Risk management – does it work?
Armed with the knowledge that risk is everywhere but that there are robust systems and processes to manage them is it safe to say that such systems and processes work?

Certainly there are many examples of where risk management has worked. If the available systems and processes didn’t work then they simply wouldn’t be used. Risk departments and risk mangers would be unlikely to exist and an irresponsible attitude to risk would likely be prevalent.

Risk management however does not work in all cases. It’s impossible not to be tempted to assert that the BP oil well catastrophe in the Gulf of Mexico could have been prevented if the risks had been fully evaluated. Similarly the lack of controls to adherence of risk processes that has resulted in global financial problems has been laid at the doors of some of the worlds largest financial institution and banks.

Another dimension to risk management
With the proliferation of risk management tools, the use of highly complex modelling techniques and experts and specialists in their fields of expertise, why is it that risks of the magnitude and scale noted above, to the trip hazard on the local pavement, to the vulnerability of the child in a local authorities occur?

It is simply that risk management is not just about rules and regulations. Successful risk management needs a culture and a set of values that ensures that it becomes part of an organisations DNA. If corporate culture is perceived as resentful towards those who raise risks then any risk process is useless. People will hope that the problems just go away. The culture must allow for honesty and openness that allows for maximum benefits to arise from the tools and modelling techniques.

Why choose a career in risk management?
Risk managers and people whose job it is to minimise the occurrence of risks are experts in their field. Their value contribution to any organisation is immense. Qualifications in risk management for some specialised industries – for example insurance – is sometimes necessary and will certainly add to an individuals self marketing capability. However a large number of active risk management individuals do not consciously set out on a career path of risk management. They some how stumble in to it. At this point there is a choice. Do you stick with the tools and techniques or do you grasp the risk agenda and take it forward? The emergence of enterprise risk management aligned to systems thinking; the inescapable link between successful risk intelligent organisations and culture; the in depth knowledge of an organisation and its independencies are immeasurable assets in a world where some have developed a low tolerance to risk. A career in risk management can be as dull as it can be exciting. The choice is yours.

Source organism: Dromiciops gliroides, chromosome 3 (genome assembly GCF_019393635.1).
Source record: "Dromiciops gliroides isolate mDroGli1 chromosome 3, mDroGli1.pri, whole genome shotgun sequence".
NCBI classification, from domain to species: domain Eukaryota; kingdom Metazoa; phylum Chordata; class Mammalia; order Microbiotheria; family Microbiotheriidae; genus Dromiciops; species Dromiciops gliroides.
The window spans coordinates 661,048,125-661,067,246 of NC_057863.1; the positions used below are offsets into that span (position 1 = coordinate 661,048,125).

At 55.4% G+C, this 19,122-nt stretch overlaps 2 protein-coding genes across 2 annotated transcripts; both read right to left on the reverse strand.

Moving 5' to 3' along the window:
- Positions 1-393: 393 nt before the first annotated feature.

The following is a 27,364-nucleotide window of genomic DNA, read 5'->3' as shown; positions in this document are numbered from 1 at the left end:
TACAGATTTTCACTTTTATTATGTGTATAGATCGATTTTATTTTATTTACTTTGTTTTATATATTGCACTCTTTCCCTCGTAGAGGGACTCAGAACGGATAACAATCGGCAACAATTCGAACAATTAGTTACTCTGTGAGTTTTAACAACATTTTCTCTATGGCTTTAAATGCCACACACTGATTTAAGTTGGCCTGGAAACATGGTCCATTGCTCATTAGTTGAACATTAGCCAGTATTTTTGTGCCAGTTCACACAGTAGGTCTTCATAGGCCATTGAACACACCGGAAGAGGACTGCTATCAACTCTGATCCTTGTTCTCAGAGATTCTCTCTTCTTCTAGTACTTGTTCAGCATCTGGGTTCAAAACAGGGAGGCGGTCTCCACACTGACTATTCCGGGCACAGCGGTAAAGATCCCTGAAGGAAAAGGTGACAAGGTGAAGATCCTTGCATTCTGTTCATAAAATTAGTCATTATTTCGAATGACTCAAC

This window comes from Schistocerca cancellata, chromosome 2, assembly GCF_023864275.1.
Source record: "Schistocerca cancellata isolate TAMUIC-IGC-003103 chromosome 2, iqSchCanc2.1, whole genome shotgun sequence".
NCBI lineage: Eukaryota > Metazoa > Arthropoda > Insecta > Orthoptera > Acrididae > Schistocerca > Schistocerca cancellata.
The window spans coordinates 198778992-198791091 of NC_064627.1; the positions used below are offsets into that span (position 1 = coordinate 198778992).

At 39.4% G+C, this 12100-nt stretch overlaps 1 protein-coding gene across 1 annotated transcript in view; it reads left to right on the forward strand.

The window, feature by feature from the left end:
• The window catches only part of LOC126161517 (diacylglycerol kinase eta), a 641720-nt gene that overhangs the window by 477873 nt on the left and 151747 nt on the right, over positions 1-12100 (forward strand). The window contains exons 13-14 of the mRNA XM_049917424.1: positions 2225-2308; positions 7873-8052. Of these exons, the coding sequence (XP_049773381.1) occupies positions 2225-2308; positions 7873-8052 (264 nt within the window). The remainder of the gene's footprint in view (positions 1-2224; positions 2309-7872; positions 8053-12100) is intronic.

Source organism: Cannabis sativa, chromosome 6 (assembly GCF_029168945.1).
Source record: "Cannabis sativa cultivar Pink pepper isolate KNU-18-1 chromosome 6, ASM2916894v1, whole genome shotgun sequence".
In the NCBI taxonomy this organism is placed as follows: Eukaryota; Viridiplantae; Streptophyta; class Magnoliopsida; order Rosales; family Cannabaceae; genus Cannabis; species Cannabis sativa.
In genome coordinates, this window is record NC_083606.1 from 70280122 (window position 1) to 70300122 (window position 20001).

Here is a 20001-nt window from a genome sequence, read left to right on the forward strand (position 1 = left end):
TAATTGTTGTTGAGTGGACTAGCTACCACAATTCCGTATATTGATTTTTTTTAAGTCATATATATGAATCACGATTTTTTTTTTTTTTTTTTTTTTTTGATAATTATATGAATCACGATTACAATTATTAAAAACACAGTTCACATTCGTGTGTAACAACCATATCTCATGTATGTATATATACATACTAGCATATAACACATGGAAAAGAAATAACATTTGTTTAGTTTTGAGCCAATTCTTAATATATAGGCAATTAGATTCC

But remember, risk is about taking the opportunity to grow, expand and compete more effectively. Without risk, there is no reward – for the organisation or for the individual.

Strengthening the CFO’s Role in Strategic Risk Management

Strengthening the CFO’s role in strategic risk management to lead Capital intensive business in market volatility

Capital Intensive Businesses

Capital-intensive business exists with lower margins. Management is always expecting Return on Capital Employed (ROCE) above the cost of capital. The major businesses are Oil & Gas, Infrastructure, Construction, IT etc.

Market Volatility Challenges

Market volatility, ceaseless pressure on margins and demanding stakeholders increase the difficulties of thriving in an increasingly interconnected, interdependent and unpredictable global economy.

Many organizations have yet to adapt to this new state of the economic landscape. Doing nothing is no longer an option – they need to adjust and take action now.

Many organizations are now transforming their businesses to strengthen their organization to save costs, create more client-centricity, restore stakeholder confidence and/or embed new business models.

For many organizations, long-term success depends on the success of these transformation programs. To make it more challenging, the margin for error continues to be small, and the environment in which transformation needs to happen continues to increase in complexity.

Strategic Risk Management

• It’s a process for identifying, assessing, and managing both internal and external events and risks that could impede the achievement of strategy and strategic objectives.